Jharrel Jerome plays 13-foot-tall Cootie in “I’m a Virgo.” (Courtesy Photo)

Boots Riley’s brilliance shines through in the sensational and thought-provoking series, “I’m a Virgo.” This dark comedy fearlessly challenges society’s perception of eccentric billionaires as heroes, delivering a scorching critique of the corporate establishment. Streaming on Amazon, Riley’s masterful creation ingeniously packages its anti-capitalist message within the enthralling framework of a superhero drama and allegorical satire.

Prepare to be captivated by the abundance of groundbreaking ideas that “I’m a Virgo” presents, provoking a diverse range of responses and compelling viewers to engage deeply with the world around them. At the heart of the story is the extraordinary Cootie, portrayed with perfection by Jharrel Jerome, renowned for his Emmy-winning performance in “When They See Us.”

Living a sheltered life in progressive Oakland, California, Cootie, the towering giant, is nurtured by his caring aunt and uncle (Carmen Ejogo and Mike Epps). Refusing to feed him processed food, they shield him from the corrupting influences of the outside world, allowing only a glimpse through television and comic books.

But curiosity burns within the 13-foot-tall Cootie, and he gains confidence from absorbing countless hours of infomercials, convinced that he’s ready to face the world. It is through an encounter with a group of teenage activists, led by Kara Young’s Jones, Brett Gray’s Felix, and Allius Barnes’ Scat, that Cootie finds himself thrust into the spotlight.

Enter Jay Whittle, the creator of comic book hero “The Hero” and a publishing magnate strikingly resembling Amazon’s founder portrayed with compelling presence by Walton Goggins. Whittle’s statement, “All art is propaganda,” invites contemplation, setting the stage for the unapologetic originality of “I’m a Virgo.”

The writing team behind “I’m a Virgo,” consisting of Boots Riley, Tze Chun (“Gremlins: Secrets of the Mogwai)”, and Michael R. Jackson (“A Strange Loop”), deserves utmost recognition for their exceptional narrative craftsmanship. They skillfully weave together elements of childlike whimsy and the depth of folklore, creating a seamless fusion that transports viewers into a captivating realm.

Within this world, the experience of being a 13-foot-tall African American male in America serves as a captivating lens, offering a unique perspective through which to explore the intricacies of life. Their storytelling prowess shines brightly, illuminating profound themes and prompting deep introspection.

Jharrel Jerome, in a scene from “I’m a Virgo,” won an Emmy for his role in Ava DuVernay’s  “When They See Us.” (Courtesy photo)

Riley and his team channel their well-earned anger into the series, vehemently addressing the failings of the healthcare system driven by profit, the oppressive burden of soaring rents, the criminalization of poverty, the detrimental impact of processed food and predatory chain restaurants, and the deeply rooted inequalities perpetuated by a capitalist system that thrives on homelessness and incarceration.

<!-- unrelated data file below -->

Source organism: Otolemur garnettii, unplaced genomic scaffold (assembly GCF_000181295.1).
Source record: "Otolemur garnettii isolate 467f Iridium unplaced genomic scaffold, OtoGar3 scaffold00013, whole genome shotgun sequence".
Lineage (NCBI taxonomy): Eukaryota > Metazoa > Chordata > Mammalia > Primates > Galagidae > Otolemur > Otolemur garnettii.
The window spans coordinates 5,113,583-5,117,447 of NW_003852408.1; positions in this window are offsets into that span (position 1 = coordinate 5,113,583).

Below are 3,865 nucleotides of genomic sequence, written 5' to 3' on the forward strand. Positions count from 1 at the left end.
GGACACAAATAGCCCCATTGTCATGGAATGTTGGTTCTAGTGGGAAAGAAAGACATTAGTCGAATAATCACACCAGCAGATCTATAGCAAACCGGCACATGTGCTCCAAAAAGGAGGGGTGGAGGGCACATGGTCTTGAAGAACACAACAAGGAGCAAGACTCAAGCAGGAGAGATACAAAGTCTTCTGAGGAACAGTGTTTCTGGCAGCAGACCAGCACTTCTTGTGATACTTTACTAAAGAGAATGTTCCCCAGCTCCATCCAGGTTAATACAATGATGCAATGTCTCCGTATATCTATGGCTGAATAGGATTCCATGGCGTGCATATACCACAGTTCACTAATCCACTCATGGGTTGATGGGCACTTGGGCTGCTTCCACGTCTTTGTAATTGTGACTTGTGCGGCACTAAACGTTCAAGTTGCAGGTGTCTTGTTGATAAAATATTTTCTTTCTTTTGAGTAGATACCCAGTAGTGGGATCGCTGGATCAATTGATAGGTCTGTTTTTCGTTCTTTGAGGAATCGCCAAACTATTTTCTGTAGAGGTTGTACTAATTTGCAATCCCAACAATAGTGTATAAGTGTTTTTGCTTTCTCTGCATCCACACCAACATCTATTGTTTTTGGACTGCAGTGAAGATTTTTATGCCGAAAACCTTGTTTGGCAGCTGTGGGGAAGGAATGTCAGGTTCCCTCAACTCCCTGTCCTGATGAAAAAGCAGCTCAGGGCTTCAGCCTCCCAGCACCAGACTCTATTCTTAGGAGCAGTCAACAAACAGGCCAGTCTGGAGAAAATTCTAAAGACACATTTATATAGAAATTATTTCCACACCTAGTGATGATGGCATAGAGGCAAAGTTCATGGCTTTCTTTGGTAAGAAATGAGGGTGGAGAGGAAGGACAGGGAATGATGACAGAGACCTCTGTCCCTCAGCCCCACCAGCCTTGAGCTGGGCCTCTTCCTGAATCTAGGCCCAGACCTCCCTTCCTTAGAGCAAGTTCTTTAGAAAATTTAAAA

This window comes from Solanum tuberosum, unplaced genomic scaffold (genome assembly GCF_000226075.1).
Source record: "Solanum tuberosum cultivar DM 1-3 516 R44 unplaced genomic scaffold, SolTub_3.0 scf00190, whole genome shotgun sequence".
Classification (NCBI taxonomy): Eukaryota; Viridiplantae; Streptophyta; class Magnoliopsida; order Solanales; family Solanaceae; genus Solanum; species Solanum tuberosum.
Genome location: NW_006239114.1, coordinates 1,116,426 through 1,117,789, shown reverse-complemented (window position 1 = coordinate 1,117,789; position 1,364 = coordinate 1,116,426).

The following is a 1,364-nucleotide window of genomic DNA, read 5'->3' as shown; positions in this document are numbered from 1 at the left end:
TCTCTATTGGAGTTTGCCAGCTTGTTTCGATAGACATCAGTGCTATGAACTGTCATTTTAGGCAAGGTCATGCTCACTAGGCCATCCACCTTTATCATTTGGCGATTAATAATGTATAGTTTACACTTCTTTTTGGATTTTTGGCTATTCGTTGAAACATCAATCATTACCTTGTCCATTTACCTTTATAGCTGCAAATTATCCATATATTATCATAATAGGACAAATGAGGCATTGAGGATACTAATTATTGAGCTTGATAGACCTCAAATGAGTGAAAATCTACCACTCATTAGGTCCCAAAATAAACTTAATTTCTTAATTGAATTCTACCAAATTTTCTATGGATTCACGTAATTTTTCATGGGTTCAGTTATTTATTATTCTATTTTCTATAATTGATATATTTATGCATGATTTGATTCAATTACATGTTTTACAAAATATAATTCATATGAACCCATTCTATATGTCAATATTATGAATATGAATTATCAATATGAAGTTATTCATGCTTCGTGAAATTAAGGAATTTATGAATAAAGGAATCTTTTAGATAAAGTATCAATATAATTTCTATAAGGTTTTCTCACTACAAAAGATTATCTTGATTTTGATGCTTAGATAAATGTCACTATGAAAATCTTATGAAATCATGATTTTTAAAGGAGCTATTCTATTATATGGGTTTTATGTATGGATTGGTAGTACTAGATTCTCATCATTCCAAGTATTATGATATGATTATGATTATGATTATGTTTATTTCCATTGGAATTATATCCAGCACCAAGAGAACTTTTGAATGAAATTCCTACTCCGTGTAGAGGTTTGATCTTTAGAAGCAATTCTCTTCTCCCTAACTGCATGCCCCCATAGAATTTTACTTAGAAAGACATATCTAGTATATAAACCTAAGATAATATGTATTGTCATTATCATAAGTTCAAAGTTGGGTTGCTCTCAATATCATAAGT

While the seven-episode format offers a satisfying coming-of-age narrative, “I’m a Virgo” falls short of fully exploring Riley’s broader concerns. Some important aspects, like the allure of professional sports for someone like Cootie, receive only cursory attention, as the focus tends to shift toward more superficial themes like modeling. Although the decision to film in Louisiana for cost-saving reasons diminishes the series’ connection to the Bay Area, it does not dampen Riley’s passionate agenda.

“I’m a Virgo” overcomes budget constraints while delivering a visually stunning aesthetic. Resourceful effects like forced perspective, miniatures, and puppetry replace excessive CGI, lending an authentic and raw quality to Cootie’s colossal stature.

Riley’s rough-hewn charm seamlessly integrates diverse elements, including clever commercial parodies, glimpses into a gritty animated TV show, and the Brechtian visualization of Jones’ impassioned Marxist speeches, powerfully portrayed by Kara Young.

Yet, beyond Riley’s powerful ideology, it is Jharrel Jerome’s exceptional performance that serves as the beating heart of the series, truly binding it together. Jerome’s portrayal of Cootie is nothing short of mesmerizing, as he masterfully combines innocent joy, authentic physicality, and the simmering passion of an untapped revolutionary. With each nuanced expression and captivating movement, Jerome breathes life into his character, allowing the audience to deeply connect with Cootie’s journey.

Supported by the talented Olivia Washington, the duo crafts an unconventional love story within “I’m a Virgo” that surpasses potential pitfalls of silliness or discomfort. Their on-screen chemistry and the meticulous care taken in portraying their relationship create a narrative arc that is both tender and profound. Washington’s performance complements Jerome’s, adding layers of emotion and vulnerability to their dynamic.

While Riley and “I’m a Virgo” fearlessly confront weighty topics head-on, it is the profound emotional depth conveyed by Jerome and Washington that truly captures the hearts of viewers. Their remarkable journey not only engages the mind but also tugs at the heartstrings, leaving an indelible impact on those invested in the series.